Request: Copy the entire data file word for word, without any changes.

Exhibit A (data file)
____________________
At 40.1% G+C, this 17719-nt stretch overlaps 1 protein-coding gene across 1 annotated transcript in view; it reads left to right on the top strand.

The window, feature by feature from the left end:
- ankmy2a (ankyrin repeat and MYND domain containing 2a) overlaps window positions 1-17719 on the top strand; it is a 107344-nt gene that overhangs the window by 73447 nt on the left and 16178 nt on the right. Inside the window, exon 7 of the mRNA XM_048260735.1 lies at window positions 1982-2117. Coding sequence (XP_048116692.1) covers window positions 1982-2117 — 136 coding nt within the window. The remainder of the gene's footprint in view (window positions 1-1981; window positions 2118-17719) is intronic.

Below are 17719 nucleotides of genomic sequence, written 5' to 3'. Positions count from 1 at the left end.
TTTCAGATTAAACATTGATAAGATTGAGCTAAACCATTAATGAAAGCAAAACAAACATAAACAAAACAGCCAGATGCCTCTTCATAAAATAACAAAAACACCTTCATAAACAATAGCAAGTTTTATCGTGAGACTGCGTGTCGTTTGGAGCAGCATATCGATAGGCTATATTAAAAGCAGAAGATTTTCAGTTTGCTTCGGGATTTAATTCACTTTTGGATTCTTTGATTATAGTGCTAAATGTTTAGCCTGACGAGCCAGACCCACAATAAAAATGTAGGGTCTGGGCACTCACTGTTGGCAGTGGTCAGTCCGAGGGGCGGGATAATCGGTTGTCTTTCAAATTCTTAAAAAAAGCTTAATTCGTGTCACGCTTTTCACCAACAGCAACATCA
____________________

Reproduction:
At 40.1% G+C, this 17719-nt stretch overlaps 1 protein-coding gene across 1 annotated transcript in view; it reads left to right on the top strand.

The window, feature by feature from the left end:
- ankmy2a (ankyrin repeat and MYND domain containing 2a) overlaps window positions 1-17719 on the top strand; it is a 107344-nt gene that overhangs the window by 73447 nt on the left and 16178 nt on the right. Inside the window, exon 7 of the mRNA XM_048260735.1 lies at window positions 1982-2117. Coding sequence (XP_048116692.1) covers window positions 1982-2117 — 136 coding nt within the window. The remainder of the gene's footprint in view (window positions 1-1981; window positions 2118-17719) is intronic.

Below are 17719 nucleotides of genomic sequence, written 5' to 3'. Positions count from 1 at the left end.
TTTCAGATTAAACATTGATAAGATTGAGCTAAACCATTAATGAAAGCAAAACAAACATAAACAAAACAGCCAGATGCCTCTTCATAAAATAACAAAAACACCTTCATAAACAATAGCAAGTTTTATCGTGAGACTGCGTGTCGTTTGGAGCAGCATATCGATAGGCTATATTAAAAGCAGAAGATTTTCAGTTTGCTTCGGGATTTAATTCACTTTTGGATTCTTTGATTATAGTGCTAAATGTTTAGCCTGACGAGCCAGACCCACAATAAAAATGTAGGGTCTGGGCACTCACTGTTGGCAGTGGTCAGTCCGAGGGGCGGGATAATCGGTTGTCTTTCAAATTCTTAAAAAAAGCTTAATTCGTGTCACGCTTTTCACCAACAGCAACATCA